Donald Trump has acknowledged that he personally decided to withhold hundreds of millions of dollars in military aid to Ukraine but insisted it was not done in order to pressure the country to investigate former vice-president Joe Biden’s son.

The US president’s defence of his order comes as the controversy surrounding the July call to his Ukrainian counterpart, Volodymyr Zelensky, has led to a groundswell of support among Democrats in Washington to begin impeachment proceedings.

Speaking at the United Nations General Assembly in New York on Tuesday, Mr Trump said he had delayed sending nearly $400m to Ukraine this summer because he wanted “other countries to put up money”.

“I think it’s unfair that we put up the money,” Mr Trump told reporters. “Germany, France, other countries, should put up money, and that has been my complaint from the beginning.”

US media reported late Monday that Mr Trump had instructed Mick Mulvaney, the acting White House chief of staff, to withhold the military aid already approved by Congress — raising fresh concerns that Mr Trump had sought to use the money as leverage to collect dirt on Joe Biden, the former US vice-president who is seen as a frontrunner to take on Mr Trump in next year’s US presidential election.

The scandal centres on a July 25 phone call between the US president and Mr Zelensky, in which Mr Trump reportedly urged Mr Zelenksy to work with his personal lawyer, Rudy Giuliani, to investigate Mr Biden’s son, Hunter Biden. The younger Biden took up a lucrative board position with Burisma Holdings, a Ukrainian energy company, in 2014, when his father was still in office.

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Mr Trump told reporters on Tuesday that they would “understand” after seeing a “readout of the call, which I assume you will see at some point”.

“That call was perfect, it couldn’t have been nicer,” Mr Trump said. “There was no pressure put on them whatsoever. But there was pressure put on with respect to Joe Biden. What Joe Biden did for his son, that’s something they should be looking at.”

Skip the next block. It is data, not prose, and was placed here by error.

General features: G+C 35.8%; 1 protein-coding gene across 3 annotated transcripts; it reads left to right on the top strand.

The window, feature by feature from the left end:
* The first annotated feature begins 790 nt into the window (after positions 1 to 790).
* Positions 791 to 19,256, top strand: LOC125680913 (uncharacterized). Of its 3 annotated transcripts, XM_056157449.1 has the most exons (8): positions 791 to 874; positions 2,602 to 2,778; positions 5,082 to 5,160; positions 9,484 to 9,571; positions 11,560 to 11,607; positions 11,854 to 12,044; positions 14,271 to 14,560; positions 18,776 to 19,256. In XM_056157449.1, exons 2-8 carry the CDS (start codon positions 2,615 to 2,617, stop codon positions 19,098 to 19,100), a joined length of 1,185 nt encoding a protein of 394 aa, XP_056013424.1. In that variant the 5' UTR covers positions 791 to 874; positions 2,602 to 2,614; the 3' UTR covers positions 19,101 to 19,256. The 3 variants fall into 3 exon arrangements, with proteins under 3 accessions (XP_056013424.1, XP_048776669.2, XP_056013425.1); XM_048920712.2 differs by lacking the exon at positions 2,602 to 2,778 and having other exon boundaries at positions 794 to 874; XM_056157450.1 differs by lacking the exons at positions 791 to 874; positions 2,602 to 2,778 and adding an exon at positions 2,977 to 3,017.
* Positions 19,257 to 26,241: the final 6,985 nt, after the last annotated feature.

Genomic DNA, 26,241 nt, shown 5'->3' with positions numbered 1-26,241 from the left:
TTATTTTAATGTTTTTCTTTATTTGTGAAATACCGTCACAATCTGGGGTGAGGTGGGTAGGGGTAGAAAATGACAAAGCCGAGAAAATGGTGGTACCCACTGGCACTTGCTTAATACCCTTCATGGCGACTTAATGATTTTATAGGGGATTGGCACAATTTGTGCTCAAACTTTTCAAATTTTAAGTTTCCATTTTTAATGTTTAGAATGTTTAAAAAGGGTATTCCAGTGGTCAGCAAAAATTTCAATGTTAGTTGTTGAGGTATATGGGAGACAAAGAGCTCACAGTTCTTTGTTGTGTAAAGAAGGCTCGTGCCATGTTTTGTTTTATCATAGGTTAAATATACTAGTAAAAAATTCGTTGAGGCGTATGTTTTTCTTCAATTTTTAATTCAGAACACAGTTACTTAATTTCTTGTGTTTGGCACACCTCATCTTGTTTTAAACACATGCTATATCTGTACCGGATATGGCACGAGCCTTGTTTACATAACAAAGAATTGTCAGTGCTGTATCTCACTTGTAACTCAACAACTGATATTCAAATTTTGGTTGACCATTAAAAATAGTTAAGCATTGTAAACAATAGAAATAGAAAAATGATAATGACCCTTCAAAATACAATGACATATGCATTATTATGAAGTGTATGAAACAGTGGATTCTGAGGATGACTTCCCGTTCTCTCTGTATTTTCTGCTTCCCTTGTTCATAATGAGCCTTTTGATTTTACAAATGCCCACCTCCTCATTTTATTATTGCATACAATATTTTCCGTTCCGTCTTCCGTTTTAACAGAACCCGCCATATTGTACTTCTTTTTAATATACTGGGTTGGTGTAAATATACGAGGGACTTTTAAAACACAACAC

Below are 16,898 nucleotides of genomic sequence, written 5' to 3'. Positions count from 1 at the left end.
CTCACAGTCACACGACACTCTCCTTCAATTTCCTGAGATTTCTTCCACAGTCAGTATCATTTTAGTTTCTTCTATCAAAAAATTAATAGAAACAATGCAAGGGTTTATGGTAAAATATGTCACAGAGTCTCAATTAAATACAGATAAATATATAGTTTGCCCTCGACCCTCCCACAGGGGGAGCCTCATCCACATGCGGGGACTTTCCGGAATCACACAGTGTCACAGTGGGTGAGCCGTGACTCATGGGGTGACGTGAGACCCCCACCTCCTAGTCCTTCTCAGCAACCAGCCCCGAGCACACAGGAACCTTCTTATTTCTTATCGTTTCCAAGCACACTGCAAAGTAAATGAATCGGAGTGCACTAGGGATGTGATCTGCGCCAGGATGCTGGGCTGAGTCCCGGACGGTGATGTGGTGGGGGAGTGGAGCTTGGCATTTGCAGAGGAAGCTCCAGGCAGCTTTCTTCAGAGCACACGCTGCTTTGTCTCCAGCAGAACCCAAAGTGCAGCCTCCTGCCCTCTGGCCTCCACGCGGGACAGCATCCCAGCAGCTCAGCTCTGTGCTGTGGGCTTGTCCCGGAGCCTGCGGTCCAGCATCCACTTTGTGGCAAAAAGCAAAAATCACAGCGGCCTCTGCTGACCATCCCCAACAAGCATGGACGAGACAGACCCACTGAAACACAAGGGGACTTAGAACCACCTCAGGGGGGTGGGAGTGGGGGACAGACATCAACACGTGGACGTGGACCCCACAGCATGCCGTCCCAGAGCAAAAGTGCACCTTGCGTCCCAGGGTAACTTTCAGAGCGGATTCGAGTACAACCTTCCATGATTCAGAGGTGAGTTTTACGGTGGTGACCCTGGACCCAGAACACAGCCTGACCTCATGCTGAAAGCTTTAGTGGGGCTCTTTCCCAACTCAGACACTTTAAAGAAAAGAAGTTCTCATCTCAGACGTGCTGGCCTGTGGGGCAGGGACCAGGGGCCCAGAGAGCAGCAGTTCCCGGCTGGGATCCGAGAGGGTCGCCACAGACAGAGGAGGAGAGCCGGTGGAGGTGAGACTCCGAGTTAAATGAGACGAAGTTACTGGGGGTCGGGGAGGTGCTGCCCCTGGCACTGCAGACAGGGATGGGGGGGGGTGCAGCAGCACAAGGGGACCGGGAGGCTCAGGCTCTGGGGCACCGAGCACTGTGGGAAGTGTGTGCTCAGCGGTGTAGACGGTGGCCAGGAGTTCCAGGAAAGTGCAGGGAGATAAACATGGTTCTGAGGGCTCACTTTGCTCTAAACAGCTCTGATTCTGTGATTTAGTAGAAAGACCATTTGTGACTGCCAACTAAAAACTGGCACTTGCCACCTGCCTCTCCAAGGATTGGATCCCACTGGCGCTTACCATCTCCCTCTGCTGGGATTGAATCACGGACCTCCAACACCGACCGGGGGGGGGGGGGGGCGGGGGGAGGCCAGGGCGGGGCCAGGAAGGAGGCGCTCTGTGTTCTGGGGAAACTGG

Mr Trump and Mr Giuliani have made a range of unsubstantiated allegations about the younger Mr Biden’s activities in Ukraine.

Mr Trump has repeatedly alleged that Joe Biden improperly pressured the Ukrainian government in 2016 to fire a top prosecutor who had opened an investigation into Burisma, in order to help his son. While the then vice-president called for the prosecutor’s dismissal and threatened to withhold $1bn in US loan guarantees if the prosecutor was not sacked, his calls were part of a wider effort involving US officials in Kiev, Western allies and international groups, including the IMF and the World Bank, to crack down on corruption in the country.

While campaigning in Iowa at the weekend, Joe Biden said he had “never” spoken to Hunter about his overseas business dealings, adding: “Trump is doing this because he knows I’ll beat him like a drum, and he is using the abuse of power and every element of the presidency to try to do something to smear me.”

Mr Trump and his allies have sought to shift the focus of the growing scandal to the Bidens as Democrats in Washington get closer to deciding whether to begin impeachment proceedings against the US president.

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Nancy Pelosi, the speaker of the House, has so far resisted calls to take steps to remove Mr Trump from office. But in a letter to lawmakers on Sunday, Mrs Pelosi warned that the White House risked entering a “grave new chapter of lawlessness which will take us in to a whole new stage of investigation”.

Mrs Pelosi was expected to confer with top Democrats on Tuesday morning, ahead of a meeting of the House Democratic caucus in the afternoon.

The mood on Capitol Hill has changed in recent days, as more details have emerged about Mr Trump’s phone call with Mr Zelensky. On Monday, three separate congressional committees threatened to issue subpoenas if the US state department does not hand over documents relating to Mr Giuliani’s activities in Ukraine.

“Seeking to enlist a foreign actor to interfere with an American election undermines our sovereignty, democracy, and the constitution, which the president is sworn to preserve, protect, and defend,” the chairmen of the committees said. “Yet the president and his personal attorney now appear to be openly engaging in precisely this type of abuse of power involving the Ukrainian government ahead of the 2020 election”.

At the same time, some centrist Democrats who have previously been hesitant about beginning impeachment proceedings have changed their tune.

In an op-ed published by the Washington Post late Monday, a group of freshman Democrats in the House wrote: “Congress must determine whether the president was indeed willing to use his power and withhold security assistance funds to persuade a foreign country to assist him in an upcoming election. If these allegations are true, we believe these actions represent an impeachable offence.”

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Rosa DeLauro, a longtime Democratic congresswoman and ally of Mrs Pelosi, said in a statement late Monday that Mr Trump’s latest actions marked a “turning point”.

“An impeachment inquiry may be the only recourse Congress has if the president is enlisting foreign assistance in the 2020 election,” Ms DeLauro said. “Congress must meet this pivotal moment in our nation’s history with decisive action.”

Another Democratic lawmaker said: “We are 100 per cent moving into impeachment territory. There’s no question about it. None.”

Via Financial Times